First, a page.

In iTunes and other corporate download stores, we wouldn’t have any kind of space where we could keep our identity and specialty… and our music would drown in the ocean of other music. We wouldn’t be very visible there. Now we have two places where you can buy and download Esperanto music and it’s now very easy to find the three services depending on whether you want your music on CD, mp3/ogg or FLAC.

The role of the Esperanto speaker is to inform others about all this. I, myself, send around information a lot, but it seems that’s not enough. As many Esperanto speakers as possible need to help from their side, among their friends, clubs and associations. That’s why we created a system in our websites, so people who want to help inform could use banners to let others know.

  1. For our CDs:
  2. On our download service, you’ll find a code for a banner to link to that page. Besides that, there is also a menu on the very bottom in the section “Kunhavigo / eksporto” where you can find a banner to link to the main page of the download system.
  3. At cd1d, there is the same system clicking the “Share” button or also “Partage/export” on the page that you’d like to target.

So, I think everything exists, so that people can help promote our websites, but they don’t really do it. I don’t know why. Maybe they’re waiting for Vinilkosmo to disappear, and then they’ll want to promote, but then it will be too late. What’s important is to act now, while we need it, not when we’re dead. Now if everyone is aware of this need, I think that it will no longer matter that we’re not in iTunes or other corporate music stores. Ours exists, works and isn’t even that bad. Of course, it will also be necessary to think a bit, leave the herd and think independently. We’re all trying to help change the blind and one-way consumer train of thought. I hope that people will get it and find a way to support our efforts.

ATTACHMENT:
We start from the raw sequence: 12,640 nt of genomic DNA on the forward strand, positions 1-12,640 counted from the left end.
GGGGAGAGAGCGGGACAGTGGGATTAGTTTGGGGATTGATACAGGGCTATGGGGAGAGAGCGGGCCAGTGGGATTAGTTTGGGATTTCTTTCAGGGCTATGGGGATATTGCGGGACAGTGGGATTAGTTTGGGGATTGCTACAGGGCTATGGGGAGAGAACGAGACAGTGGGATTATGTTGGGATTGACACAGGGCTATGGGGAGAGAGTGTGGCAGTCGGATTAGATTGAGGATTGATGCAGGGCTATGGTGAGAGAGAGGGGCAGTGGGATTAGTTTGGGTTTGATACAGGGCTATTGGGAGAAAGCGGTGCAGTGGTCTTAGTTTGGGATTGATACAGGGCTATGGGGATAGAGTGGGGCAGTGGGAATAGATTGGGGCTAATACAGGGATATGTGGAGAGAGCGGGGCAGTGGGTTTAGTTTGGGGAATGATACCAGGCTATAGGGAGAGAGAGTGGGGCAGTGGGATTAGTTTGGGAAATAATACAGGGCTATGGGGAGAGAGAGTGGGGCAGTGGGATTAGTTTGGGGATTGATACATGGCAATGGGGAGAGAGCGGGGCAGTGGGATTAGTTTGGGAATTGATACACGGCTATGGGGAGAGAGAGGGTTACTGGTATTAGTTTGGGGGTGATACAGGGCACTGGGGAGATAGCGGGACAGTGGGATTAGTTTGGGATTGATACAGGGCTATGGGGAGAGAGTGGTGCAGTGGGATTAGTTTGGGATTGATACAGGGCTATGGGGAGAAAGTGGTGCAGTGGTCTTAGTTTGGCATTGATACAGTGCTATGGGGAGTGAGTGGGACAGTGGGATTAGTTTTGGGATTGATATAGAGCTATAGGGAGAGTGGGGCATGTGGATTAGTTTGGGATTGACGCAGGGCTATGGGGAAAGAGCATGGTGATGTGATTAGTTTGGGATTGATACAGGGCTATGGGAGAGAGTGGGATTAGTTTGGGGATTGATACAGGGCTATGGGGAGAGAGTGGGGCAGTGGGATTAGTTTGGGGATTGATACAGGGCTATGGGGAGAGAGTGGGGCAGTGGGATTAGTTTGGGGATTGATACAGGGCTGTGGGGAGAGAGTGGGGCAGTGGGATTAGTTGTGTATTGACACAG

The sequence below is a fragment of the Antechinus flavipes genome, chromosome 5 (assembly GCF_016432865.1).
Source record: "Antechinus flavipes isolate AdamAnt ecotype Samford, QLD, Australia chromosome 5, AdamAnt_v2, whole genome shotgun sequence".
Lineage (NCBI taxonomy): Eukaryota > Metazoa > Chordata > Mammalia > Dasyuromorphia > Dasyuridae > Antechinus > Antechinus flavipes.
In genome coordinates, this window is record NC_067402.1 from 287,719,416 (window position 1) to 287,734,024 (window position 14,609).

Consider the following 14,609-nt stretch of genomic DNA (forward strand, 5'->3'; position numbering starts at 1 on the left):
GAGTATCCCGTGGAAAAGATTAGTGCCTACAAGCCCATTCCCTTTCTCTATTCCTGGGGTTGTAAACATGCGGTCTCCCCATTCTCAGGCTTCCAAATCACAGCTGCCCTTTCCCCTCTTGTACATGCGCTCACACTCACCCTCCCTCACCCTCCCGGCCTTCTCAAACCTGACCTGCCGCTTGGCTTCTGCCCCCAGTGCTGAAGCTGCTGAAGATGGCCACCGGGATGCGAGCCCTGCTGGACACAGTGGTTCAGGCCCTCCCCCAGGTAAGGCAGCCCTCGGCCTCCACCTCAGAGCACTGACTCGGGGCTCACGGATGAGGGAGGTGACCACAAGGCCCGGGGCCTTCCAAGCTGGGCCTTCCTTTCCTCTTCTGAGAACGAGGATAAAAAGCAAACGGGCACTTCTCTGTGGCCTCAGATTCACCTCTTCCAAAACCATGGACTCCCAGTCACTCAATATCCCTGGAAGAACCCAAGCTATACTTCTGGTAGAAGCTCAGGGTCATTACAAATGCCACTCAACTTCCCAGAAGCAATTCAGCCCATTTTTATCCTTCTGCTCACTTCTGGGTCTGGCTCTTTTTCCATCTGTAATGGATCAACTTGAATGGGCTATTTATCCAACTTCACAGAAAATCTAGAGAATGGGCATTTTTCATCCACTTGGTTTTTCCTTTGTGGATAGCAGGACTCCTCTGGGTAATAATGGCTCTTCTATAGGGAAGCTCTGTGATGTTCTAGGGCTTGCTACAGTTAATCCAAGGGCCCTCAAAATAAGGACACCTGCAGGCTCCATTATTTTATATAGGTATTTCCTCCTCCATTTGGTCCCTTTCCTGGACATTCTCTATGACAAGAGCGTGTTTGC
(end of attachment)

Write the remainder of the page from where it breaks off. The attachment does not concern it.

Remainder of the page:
In the final part of this series, learn more about the Future of Vinilkosmo.

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About the Author: Chuck Smith

I was born in the US, but Esperanto has led me all over the world. I started teaching myself Esperanto on a whim in 2001, not knowing how it would change my life. The timing couldn’t have been better; around that same time I discovered Wikipedia in it’s very early stages and launched the Esperanto version. When I decided to backpack through Europe, I found Esperanto speakers to host me. These connections led me to the Esperanto Youth Organization in Rotterdam, where I worked for a year, using Esperanto as my primary language. Though in recent years I’ve moved on to other endeavors like iOS development, I remain deeply engrained in the Esperanto community, and love keeping you informed of the latest news. The best thing that came from learning Esperanto has been the opportunity to connect with fellow speakers around the globe, so feel free to join in the conversation with a comment! I am now the founder and CTO of the social app Amikumu.